In 2013, Rutgers University joined the Committee on Institutional Cooperation, a prestigious consortium of Big Ten member research universities and the University of Chicago. The membership provides Rutgers with unique opportunities to collaborate on research, academic programming, and other initiatives with member schools. But this affiliation with the great research universities of the Midwest also carries strategic importance for the School of Arts and Sciences as it plans for its future. In the interview below, Executive Dean Peter March discusses how the CIC can provide some intriguing role models for managing and transforming a large liberal arts and sciences institution.
How does Rutgers' membership with the CIC inform your leadership of Arts and Sciences?
March: I've recently contacted CIC institutions that, like Rutgers, have comprehensive schools of arts and sciences. They're providing me with a wealth of information, such as the number of tenured and non-tenured faculty and the teaching responsibilities they have. I've also asked for information on undergraduate and graduate studies, staff, facilities, and external grant funding.
How will you go about using that information?
March: These are the metrics you want to collect when you calibrate yourself against institutions that are configured in a similar way. Now that Rutgers has done a strategic plan, and we are working towards adopting a plan for Rutgers University–New Brunswick, it's time for the School of Arts and Sciences to follow up with its own strategic plan. Strategic plans are a way of saying who you are, what your mission is, and what you're going to look like in five or 10 years. For the plan to be effective, you have to benchmark yourself, and now that we are in the CIC, we have a great opportunity to benchmark ourselves against our peers.
Rutgers is new to the Big Ten and CIC. What are the commonalities that we share with these mostly Midwestern institutions?
March: We all share the same land grant mission. It's an important piece of history that goes back to the Morrill Act of 1862. Think of it: the country is in the depths of the Civil War, yet President Lincoln and the congressional leadership devoted time and effort to think about the future of the country. At that time, people were aware the US was transitioning from a primarily agricultural to an industrial economy. There was a need for a much broader group of people to be educated on a much deeper level. So this land grant mission was established to broadly serve and educate the public. It's really in our institutional DNA.
How can this process of benchmarking help Rutgers and Arts and Sciences move forward?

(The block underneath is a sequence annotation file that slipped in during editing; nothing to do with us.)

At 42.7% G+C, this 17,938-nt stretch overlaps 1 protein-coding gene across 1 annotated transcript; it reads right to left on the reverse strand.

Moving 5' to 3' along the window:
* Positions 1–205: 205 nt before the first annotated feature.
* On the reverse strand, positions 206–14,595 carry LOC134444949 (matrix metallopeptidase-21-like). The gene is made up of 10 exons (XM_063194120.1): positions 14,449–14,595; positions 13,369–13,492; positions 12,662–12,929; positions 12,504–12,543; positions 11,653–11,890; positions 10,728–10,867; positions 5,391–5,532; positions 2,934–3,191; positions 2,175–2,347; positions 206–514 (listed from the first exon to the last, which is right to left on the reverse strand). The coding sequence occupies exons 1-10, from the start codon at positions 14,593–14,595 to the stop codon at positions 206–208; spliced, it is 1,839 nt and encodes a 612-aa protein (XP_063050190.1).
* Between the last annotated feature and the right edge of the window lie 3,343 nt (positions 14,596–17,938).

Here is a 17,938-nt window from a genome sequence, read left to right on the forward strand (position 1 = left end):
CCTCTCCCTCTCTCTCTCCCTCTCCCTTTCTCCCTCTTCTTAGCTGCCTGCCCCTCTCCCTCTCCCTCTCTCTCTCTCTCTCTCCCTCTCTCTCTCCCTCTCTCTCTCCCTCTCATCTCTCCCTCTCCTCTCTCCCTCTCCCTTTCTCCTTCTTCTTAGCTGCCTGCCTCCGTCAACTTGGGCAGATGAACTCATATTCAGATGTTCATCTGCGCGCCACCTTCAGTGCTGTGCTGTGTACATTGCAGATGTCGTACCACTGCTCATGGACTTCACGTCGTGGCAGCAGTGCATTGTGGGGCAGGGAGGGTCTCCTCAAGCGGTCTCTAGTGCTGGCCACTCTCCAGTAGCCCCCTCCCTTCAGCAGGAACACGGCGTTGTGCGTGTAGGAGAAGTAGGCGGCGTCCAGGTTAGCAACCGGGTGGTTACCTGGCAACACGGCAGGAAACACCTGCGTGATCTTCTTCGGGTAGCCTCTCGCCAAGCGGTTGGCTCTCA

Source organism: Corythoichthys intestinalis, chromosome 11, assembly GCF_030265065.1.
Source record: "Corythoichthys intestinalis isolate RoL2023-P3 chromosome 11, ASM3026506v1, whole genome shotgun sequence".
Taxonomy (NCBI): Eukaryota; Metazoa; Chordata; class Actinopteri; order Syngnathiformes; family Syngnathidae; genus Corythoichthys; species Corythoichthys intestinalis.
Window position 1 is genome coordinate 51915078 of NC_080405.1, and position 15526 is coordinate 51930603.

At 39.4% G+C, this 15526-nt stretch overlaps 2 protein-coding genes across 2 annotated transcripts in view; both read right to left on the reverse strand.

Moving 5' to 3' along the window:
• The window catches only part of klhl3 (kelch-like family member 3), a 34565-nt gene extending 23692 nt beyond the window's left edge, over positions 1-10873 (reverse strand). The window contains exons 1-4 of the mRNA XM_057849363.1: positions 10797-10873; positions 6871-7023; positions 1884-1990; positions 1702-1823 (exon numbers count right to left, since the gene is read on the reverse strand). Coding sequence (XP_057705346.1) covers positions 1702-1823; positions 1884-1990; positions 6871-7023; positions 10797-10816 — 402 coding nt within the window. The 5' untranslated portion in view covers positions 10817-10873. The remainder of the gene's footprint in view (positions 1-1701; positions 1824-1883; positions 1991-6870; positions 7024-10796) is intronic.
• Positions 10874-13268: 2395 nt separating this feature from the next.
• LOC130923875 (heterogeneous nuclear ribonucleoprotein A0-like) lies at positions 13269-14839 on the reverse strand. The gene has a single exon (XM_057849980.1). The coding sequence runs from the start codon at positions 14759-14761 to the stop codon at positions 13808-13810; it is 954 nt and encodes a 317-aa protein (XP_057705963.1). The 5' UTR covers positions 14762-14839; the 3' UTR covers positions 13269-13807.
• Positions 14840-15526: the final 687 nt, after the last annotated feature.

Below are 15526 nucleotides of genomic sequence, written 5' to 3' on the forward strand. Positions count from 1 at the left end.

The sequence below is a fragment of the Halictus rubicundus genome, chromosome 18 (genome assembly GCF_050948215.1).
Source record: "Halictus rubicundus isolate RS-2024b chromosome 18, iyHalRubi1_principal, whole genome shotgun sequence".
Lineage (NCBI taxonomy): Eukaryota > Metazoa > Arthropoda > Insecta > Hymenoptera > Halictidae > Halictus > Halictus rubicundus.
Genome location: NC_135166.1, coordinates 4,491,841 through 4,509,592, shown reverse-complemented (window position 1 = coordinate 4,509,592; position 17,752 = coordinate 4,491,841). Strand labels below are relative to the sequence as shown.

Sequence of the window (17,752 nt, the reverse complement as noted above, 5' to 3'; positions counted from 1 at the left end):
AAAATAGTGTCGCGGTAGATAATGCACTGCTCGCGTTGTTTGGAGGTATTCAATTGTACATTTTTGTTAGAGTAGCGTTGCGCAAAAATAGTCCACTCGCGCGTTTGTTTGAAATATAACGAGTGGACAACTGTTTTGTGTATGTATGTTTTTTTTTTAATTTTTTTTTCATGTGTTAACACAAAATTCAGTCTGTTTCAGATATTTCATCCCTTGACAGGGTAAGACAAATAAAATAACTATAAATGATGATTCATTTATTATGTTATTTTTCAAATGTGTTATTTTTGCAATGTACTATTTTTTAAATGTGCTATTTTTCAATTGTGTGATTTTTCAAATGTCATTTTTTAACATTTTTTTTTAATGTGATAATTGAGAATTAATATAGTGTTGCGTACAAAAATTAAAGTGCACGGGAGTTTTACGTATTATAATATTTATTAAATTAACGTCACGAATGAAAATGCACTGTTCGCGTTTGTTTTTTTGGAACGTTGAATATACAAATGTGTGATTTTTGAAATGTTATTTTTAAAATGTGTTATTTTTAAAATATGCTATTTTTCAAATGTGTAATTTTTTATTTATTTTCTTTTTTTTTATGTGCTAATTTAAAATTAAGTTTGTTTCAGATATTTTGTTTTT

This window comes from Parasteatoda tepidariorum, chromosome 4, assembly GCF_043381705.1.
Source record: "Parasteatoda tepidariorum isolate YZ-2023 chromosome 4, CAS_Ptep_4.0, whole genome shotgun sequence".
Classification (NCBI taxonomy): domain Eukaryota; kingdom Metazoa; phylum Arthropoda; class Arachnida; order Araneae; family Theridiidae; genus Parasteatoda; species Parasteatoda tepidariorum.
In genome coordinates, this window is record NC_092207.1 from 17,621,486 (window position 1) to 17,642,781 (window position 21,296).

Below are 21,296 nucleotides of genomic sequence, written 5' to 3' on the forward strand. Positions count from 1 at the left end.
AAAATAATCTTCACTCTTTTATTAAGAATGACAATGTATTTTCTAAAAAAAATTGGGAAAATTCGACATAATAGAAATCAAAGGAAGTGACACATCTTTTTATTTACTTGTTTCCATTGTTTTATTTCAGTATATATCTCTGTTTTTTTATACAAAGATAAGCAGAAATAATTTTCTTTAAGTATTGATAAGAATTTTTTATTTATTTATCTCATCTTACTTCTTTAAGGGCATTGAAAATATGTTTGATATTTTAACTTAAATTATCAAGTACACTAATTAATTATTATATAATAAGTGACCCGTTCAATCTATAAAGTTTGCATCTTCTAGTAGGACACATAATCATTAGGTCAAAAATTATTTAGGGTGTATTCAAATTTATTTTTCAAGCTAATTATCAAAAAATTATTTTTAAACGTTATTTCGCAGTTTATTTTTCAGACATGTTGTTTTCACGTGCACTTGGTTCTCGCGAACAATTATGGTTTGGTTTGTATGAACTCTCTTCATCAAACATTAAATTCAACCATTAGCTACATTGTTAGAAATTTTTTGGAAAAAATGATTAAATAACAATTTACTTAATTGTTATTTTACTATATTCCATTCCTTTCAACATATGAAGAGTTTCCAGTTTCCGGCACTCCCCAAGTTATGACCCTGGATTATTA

March: Rutgers' history is one of near constant change, the most recent and visible being the integration of Rutgers Biomedical and Health Sciences, which roughly doubled the size of Rutgers overnight. All institutions change, of course, but rapid and persistent change is really characteristic of our evolution. Now we have the opportunity to network with CIC institutions that have had a gentler evolutionary path. These schools have had more time to do integration and have worked out good models of internal management.
Is there an ideal model that Rutgers or Arts and Sciences should emulate? What would that look like?
March: One of Rutgers' strengths is a very strong sense of innovation and entrepreneurial spirit among the faculty. That constant state of change I referred to has provided opportunities for people who have good ideas and motivation to accomplish things here, which might be more difficult to accomplish in a university that has a more established tradition.
One of my goals for Arts and Sciences is to manage ourselves in a more effective way, with clear lines of authority, responsibility, and communication. We don't want to become so rigid that we dampen that spirit of innovation. We want to bring it all into a careful balance so there's a way of vetting ideas and choosing strategically to support them. The idea is to use the structure of the university to accelerate innovation, not to kill it.
Coming from The Ohio State University, you had your own experience with the CIC. What was that like?
March: I was lucky enough to be selected as a CIC academic leadership fellow more than 15 years ago. It was a year-long leadership development program. The program itself was very valuable, but equally valuable was the opportunity to meet your counterparts at other CIC universities. What you find is that many of the issues you are dealing with at your own institution have been solved in a very satisfactory way on other campuses. And it's almost always the case that there is something you've done in your own institution that can help solve a pressing issue at another campus.
So the learning is reciprocal. We are competitors, in an obvious sense, but because we share the same land grant mission, we are also, simultaneously, close collaborators. So, as the years go by, and you assume more responsibility, you are plugged into a network that allows for mutual problem-solving and learning. That's a good thing.